NurPhoto via Getty Images
METAVERSE – This is Facebook’s latest major project. The Metaverse is a virtual world developed by the American company of Mark Zuckerberg, which has recently changed its official name to “Meta”. A kind of parallel universe, which the general public should be able to access thanks to virtual reality headsets that allow them to fully immerse themselves in new online spaces, in order to work there or to join other people there.
But this future of the Internet could turn out to be unwelcoming for half of humanity. In any case, this is what journalist Parmy Olson of Bloomberg Opinion fears in an article published on December 15. The columnist had been able to try the first versions of Facebook’s Metaverse for two weeks before that, and what she experienced as a woman was, according to her, sometimes “very uncomfortable”. “What does social virtual reality look like? Imagine games combined with goofy, old-school internet chat rooms: messy, experimental, and often male-dominated. There are trolls and obnoxious children,” she says.
I spent a few weeks mingling with strangers in the metaverse to see what socializing looked like in Mark Zuckerberg’s vision of the future.
It was fun, but it also quickly turned scary when other people noticed I was a woman. Social virtual reality has challenges to overcome. https://t.co/OLJWbwUBq9
— Parmy Olson (@parmy) December 15, 2021
A “place teeming with children”…
On Thursday, December 9, Meta opened the doors of its Horizon Worlds virtual reality social platform to anyone over the age of 18 in the United States or Canada. Before that, Parmy Olson was able to explore her precursor, Horizon Venues, a place “swarming with children” according to her – and this while Facebook applications are in theory not accessible to children under 13.
In her tests of social interactions with avatars of strangers in virtual reality, the journalist says she was confronted with many “sorrows » : often young and immature players spending their time annoying, even harassing, present other users. From the beginning of his adventure, an adult male avatar with the voice of a “boy under 10” frantically yelled at him what amounted to an obscenity. Another feigned an incessant cough, giggling and saying, “Excuse me! I have the Covid”.
… with “more men than women”
During her virtual epic, she took part in “a concert, a church service, a conference and a speed-dating event”. Although the promise of discovering people from all over the world was there (Israeli, Bulgarian, etc.), the journalist also notes that she only met very few women.
An observation that she noted upon her arrival in Horizon websites, during a first dating experience. Her female avatar is then transported to a main hall, “a vast room with a tree in the middle”, where she happens to be “the only woman among a dozen men”.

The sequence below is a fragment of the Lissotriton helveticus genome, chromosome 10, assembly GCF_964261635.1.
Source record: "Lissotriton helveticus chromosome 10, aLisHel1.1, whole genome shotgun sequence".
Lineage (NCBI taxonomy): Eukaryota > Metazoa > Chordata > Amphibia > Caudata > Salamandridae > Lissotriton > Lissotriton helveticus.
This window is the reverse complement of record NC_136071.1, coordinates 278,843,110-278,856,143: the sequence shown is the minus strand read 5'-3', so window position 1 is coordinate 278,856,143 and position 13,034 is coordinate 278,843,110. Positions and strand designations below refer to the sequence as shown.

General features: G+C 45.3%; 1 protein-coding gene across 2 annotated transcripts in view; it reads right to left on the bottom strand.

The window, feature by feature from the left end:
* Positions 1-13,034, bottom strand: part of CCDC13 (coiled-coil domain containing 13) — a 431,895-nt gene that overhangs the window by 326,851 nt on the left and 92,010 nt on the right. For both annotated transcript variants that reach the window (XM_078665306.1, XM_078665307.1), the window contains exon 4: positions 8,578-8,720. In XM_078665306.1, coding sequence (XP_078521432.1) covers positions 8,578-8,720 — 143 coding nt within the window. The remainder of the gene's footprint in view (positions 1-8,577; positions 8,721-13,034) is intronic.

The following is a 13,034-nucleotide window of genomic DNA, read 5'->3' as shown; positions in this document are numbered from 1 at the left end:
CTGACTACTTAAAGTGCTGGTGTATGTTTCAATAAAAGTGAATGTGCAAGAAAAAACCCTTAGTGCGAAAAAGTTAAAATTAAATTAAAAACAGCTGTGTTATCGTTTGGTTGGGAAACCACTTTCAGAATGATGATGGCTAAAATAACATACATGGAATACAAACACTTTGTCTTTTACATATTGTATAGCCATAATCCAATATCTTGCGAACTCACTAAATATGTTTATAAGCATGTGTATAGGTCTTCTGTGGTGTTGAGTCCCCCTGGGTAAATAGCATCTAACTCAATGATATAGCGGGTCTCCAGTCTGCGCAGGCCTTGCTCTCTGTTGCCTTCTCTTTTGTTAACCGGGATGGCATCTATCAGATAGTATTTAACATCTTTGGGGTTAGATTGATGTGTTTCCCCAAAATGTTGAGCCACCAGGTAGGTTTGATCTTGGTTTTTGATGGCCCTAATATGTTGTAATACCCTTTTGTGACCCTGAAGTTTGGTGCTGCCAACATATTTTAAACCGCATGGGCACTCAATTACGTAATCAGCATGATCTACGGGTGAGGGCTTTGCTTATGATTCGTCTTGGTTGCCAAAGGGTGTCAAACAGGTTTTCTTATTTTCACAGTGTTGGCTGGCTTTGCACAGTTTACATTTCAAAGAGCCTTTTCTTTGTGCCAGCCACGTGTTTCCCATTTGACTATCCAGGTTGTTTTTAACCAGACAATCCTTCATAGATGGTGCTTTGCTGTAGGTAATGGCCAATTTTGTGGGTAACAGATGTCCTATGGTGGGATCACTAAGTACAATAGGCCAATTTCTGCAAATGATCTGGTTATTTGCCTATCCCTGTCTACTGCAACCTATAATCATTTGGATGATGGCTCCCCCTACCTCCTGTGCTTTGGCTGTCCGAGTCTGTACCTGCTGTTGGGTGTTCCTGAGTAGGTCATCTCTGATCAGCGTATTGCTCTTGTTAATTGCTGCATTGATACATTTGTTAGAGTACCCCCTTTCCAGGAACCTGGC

What she did not miss their meaning by questioning “there are more men than women here, don’t you think?”. The small group of male avatars had then surrounded her silently to take pictures of her before offering her the shots one by one. An experience she describes as “embarrassing”, where she felt “a bit like a specimen”.
This raises the question of the supervision of this new medium based on virtual reality interactions that are much richer and more immersive than those behind a keyboard. “There seem to be few measures in place to prevent bad behavior” regrets the journalist, even if there are functionalities which make it possible to block and mute the microphone of the problematic users.
“My conclusion was that many of the challenges that Zuckerberg faced on social media, like banning children and controlling bullying, could also haunt him in the metaverse,” Parmy Olson reports in his article.
Moderating these VR universes is going to be a big challenge for Meta going forward. While thousands of moderators work non-stop across Facebook and Instagram to remove hateful, misinformation, and other posts, moderating Metaverse user behavior promises to be much more difficult.
Indeed, in the virtual world, it is not enough to spot messages, photos or videos and moderate problematic content – something Facebook is already failing to do well around the world. But in the Metaverse, it will also be necessary to analyze the oral language or the gestures made live, which can be even more complicated to moderate.
Meta already warns that its “trained security specialists” can isolate and log any incident if needed. But will it be enough to avoid problematic interactions in the Metaverse?
See also on The HuffPost: Meta: Facebook’s Metaverse Worries As Much As It Cares